Recently in the Titan Category


Researchers from Chalmers University of Technology, Sweden, have made a new contribution to the ongoing search into the possibility of life on Titan, Saturn's largest moon.

We have studied the pressure and temperature dependence of solubility of nitrogen in methane and ethane using vapor-liquid equilibrium simulations of binary mixtures of nitrogen in methane and ethane for a range of pressures between 1.5 atm and 3.5 atm and temperatures between 90 K and 110 K, thermodynamic conditions that may exist on the Saturn's moon, Titan.

Dust Devils On Titan

Conditions on Saturn's moon Titan suggest dust devils, which are convective, dust-laden plumes, may be active.

Titan has an abundance of lakes and seas, as confirmed by Cassini. Major components of these liquid bodies include methane (CH4) and ethane (C2H6); however, evidence indicates that minor components such as ethylene (C2H4) may also exist in the lakes.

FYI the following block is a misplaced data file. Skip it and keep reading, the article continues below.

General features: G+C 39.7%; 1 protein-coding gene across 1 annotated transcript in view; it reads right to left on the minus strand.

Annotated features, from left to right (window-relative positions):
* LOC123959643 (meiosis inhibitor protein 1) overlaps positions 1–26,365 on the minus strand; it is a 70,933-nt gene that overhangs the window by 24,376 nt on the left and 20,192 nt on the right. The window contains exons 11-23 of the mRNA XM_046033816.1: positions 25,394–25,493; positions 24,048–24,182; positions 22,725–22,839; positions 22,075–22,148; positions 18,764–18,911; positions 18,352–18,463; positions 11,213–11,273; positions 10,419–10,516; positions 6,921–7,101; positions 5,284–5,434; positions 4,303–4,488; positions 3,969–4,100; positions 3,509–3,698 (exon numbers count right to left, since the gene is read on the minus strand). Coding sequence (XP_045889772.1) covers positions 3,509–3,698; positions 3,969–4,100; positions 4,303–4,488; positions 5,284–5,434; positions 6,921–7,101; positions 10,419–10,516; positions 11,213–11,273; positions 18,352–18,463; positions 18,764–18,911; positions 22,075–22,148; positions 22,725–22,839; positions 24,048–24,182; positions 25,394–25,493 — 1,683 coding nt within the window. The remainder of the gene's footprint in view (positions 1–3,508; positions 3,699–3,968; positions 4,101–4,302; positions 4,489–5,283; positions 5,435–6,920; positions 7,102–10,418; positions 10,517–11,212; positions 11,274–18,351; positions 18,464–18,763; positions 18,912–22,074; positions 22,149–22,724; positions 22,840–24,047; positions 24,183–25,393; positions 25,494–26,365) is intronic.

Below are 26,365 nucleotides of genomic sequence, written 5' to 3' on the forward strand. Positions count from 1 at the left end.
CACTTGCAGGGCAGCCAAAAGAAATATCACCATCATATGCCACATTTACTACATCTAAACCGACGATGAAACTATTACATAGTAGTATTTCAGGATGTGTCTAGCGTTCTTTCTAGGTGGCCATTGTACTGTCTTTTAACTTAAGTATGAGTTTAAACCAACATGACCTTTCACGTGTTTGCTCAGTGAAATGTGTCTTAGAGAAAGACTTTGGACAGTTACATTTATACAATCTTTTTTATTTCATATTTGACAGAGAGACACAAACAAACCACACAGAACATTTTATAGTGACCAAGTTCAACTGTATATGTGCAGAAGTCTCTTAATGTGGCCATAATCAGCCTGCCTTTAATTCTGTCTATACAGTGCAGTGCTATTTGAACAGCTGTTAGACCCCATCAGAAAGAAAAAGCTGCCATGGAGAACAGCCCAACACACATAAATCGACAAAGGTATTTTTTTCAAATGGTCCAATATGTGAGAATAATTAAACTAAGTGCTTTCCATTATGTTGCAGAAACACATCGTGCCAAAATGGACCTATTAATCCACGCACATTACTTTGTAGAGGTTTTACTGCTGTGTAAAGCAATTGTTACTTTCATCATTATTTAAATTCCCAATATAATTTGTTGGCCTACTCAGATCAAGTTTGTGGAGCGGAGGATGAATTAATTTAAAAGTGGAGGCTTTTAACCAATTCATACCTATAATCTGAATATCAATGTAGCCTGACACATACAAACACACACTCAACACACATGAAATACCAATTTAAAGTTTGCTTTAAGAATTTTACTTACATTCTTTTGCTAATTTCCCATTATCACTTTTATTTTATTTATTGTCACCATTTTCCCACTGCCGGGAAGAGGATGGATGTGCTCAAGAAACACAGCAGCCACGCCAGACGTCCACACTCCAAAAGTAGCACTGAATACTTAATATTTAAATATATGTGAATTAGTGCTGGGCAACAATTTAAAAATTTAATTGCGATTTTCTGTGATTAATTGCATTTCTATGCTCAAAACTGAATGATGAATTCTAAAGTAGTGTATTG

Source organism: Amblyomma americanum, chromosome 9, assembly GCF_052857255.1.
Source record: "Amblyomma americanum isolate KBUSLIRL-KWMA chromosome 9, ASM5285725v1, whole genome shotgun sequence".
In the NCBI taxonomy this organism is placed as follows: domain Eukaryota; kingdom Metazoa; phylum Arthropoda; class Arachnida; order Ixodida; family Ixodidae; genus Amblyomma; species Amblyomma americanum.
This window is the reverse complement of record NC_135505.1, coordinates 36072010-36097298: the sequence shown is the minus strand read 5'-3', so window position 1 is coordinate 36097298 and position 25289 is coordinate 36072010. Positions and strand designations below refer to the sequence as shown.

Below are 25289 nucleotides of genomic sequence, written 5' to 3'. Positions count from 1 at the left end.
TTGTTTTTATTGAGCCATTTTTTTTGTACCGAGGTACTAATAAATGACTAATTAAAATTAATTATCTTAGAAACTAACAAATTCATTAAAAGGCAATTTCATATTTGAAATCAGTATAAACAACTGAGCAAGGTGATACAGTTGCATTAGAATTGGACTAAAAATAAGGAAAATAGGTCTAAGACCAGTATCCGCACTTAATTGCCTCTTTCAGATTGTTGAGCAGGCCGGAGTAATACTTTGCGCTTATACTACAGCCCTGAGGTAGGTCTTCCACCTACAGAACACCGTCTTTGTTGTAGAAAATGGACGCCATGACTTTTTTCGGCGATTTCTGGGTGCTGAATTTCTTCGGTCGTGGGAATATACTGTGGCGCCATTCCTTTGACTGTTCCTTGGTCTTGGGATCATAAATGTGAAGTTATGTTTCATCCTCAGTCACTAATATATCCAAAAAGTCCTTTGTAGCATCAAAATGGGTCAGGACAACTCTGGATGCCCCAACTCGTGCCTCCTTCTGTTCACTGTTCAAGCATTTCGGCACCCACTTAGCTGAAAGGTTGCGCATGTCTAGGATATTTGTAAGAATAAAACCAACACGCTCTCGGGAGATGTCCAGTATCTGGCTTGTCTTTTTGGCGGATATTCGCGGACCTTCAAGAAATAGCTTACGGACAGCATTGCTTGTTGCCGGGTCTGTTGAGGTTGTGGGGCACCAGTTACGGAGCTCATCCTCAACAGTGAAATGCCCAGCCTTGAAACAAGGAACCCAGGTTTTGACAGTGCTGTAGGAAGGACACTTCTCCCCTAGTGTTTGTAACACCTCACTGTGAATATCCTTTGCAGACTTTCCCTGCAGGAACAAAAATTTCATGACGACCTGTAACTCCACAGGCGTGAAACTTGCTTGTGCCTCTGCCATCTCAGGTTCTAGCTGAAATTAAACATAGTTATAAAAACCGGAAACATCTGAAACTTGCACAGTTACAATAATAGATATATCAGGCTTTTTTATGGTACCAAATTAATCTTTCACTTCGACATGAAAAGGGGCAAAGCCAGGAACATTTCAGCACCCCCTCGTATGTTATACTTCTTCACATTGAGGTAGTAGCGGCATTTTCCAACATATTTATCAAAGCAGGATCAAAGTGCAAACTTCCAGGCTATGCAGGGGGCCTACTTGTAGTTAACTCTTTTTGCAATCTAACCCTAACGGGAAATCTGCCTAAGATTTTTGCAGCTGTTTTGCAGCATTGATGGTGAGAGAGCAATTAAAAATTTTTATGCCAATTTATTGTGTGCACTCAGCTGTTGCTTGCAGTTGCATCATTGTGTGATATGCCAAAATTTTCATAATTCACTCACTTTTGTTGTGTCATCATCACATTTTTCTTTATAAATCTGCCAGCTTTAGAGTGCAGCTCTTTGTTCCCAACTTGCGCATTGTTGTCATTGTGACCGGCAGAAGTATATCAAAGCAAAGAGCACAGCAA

The complex organic chemistry harbored by the atmosphere of Titan has been investigated in depth by Cassini observations.

Thanks to the Cassini spacecraft onboard instruments, it has been known that Titan's ionospheric chemistry is complex and the molecular growth is initiated through the photolysis of the most abundant species directly in the upper atmosphere.

Scientists studying the weather and climate of Titan, Saturn's largest moon, have reported a significant seasonal variation in its energy budget - that is the amount of solar energy absorbed by the celestial body and the thermal energy it emits.

The first map showing the global geology of Saturn's largest moon, Titan, has been completed and fully reveals a dynamic world of dunes, lakes, plains, craters and other terrains.

The Cassini/Composite InfraRed Spectrometer (CIRS) instrument has been observing the middle atmosphere of Titan over almost half a Saturnian year.

Titan is unique in the solar system as it hosts a dense atmosphere mainly made of N2 and CH4. Cassini-Huygens revealed the presence of an intense atmospheric photochemistry initiated by the photo-dissociation and ionization of N2 and CH4.